Before permaculture became a trendy way to interact with our landscape, before mono-cropping and industrial farming, and even long before the invention of the plow, humans lived on this earth with an abundance of food, crafts, materials for tools and hand-crafted homes. This was all possible because of their relationships with the land, plants, animals, trees, birds, insects, waters, weather, and all manner of life. As we’ve moved away from the forests and into towns and cities these relationships have diminished.
Here at Anake Outdoor School we developed a set of core routines to help reconnect humans with their environment. Like permaculture we are focusing on patterns and relationships. An example would be: What is the typical behavior of a red fox in the winter (pattern) and how does this teach you about rabbits, birds, or water (relationships)? Through looking at the landscape in this way we can use this knowledge to help the land realize its full potential.
Throughout 30 years of connecting people more deeply to nature, community, and self we have identified many ways to solidify and expand those connections. Now, this doesn’t just happen on it’s own. Over time we’ve created a bundle of practices that we call the 'Core Routines'.
These routines allow us to observe and connect with nature at a fundamental level. Through these observations we are able to better understand the interconnections of the natural world. Yes, there are lots of brilliant permaculture instructors in the world. But your observations in your backyard may be the key to unlocking the potential of your landscape.
For the purpose of this article we will focus on the top five Core Routines and how these relate to permaculture.
This is the most important of all the Core Routines. Sit spot is exactly that, a spot in nature where you sit and observe. It is in this place where you start your observations and practice the other core routines. The purpose of this spot is to know it intimately, year round and in all weather. This type of relationship is also the basis for permaculture. In permaculture, it is common practice to spend one year at a minimum getting to know a piece of land before you start manipulating it. The longer the better to be able to account for things like El Níno (which happens every four years) or how the land will react to a 10 year or 100 year storm/flood/etc. Having this kind of knowledge and relationship with a landscape will provide a strong basis for all the decisions made to create a healthy, vital, and regenerative environment for future generations to come.
This is the physical manifestation of the observations made at your sit spot. This is a great way to track all of the things that are happening. There are several types of maps you can make. Topographic, hydrologic, soil, human trails, animal trails, vegetative, sunlight/shadows, frost, etc. Creating these over time and for different seasons will help turn these observations into relationships. Mapping is a core part of permaculture. All of these maps and relationships will allow you to make well-informed decisions about what and where to put anything and everything.
A tracker is someone who can create a logical story based on objective observations filtered through the art of deduction - Sherlock Holmes style. The foundation of these skills come from tracking animals. By identifying the tracks of animals we start to learn about their patterns. How they move (physically); how they use the landscape; where and why they leave their track and sign, and ultimately what they are doing out here. It is through this observation and prediction that we learn about pattern recognition. We can also apply this to tracking ourselves and our emotions. We can apply this to marketing and predicting trends. We can apply this to plants and where they prefer to grow. The better we become at identifying patterns the better we become at making accurate predictions. This also helps learn why things work and why they don’t work. This applies to all aspects of permaculture. From knowing when, where, and why to plant or build as well when to move or change things that may not be working.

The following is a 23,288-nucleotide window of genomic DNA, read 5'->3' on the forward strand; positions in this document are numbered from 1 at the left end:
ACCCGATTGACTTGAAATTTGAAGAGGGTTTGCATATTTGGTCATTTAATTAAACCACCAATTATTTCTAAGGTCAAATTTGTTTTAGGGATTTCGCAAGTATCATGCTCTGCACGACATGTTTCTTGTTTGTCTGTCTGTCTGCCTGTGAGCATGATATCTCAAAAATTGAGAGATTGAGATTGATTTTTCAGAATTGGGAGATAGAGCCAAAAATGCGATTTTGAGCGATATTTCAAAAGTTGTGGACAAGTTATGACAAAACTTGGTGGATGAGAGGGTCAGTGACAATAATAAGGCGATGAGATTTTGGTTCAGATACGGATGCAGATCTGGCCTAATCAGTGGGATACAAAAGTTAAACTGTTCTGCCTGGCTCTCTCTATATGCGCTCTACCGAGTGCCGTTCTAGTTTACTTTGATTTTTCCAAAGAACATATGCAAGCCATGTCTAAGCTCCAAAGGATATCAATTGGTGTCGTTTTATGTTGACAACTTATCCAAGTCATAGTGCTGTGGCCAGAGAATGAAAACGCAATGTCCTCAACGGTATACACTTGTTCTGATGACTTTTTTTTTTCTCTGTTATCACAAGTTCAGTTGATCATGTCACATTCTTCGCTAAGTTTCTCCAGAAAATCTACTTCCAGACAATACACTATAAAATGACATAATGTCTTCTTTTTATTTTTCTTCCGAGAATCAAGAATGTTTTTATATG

Story of the Day
This is where we gather at the end of the day to share our experiences. Imagine what we could learn if we sent 20 people out on the landscape and at the end of the day they all gathered to share their experience? This amount of information and experience is huge for learning about an area quickly and more fully. This is especially true for a large piece of land, as a single human we can only go so far and take in so much. The collective experience allows us to more fully experience all the relationships that are happening. Imagine how well you would know your land if you and your peers did this every day?
This one is simple: express gratitude and appreciation for all the amazing physical and biological processes happening in the world that allow you be happy, healthy, and alive! It has been proven in many studies that giving gratitude is the quickest way to connect with all of the things that sustain you. We protect and support the things we care about and expressing gratitude for these things helps us connect to them.
These are just a few ways you can start to connect with nature in your backyard. By practicing the routines you will:
- cultivate the ability to recognise patterns
- tap into relationships that are playing out on the landscape
- connect fully to yourself, your community and the natural world
All this leads to being a natural steward of the earth. These skills, when intentionally focused into permaculture, will help you to create a vibrant, abundant, regenerative, and enlivening landscape and ecosystem.
Want to learn more about our unique approach to permaculture? You can find out more at wildernessawareness.org/adult-programs/anake
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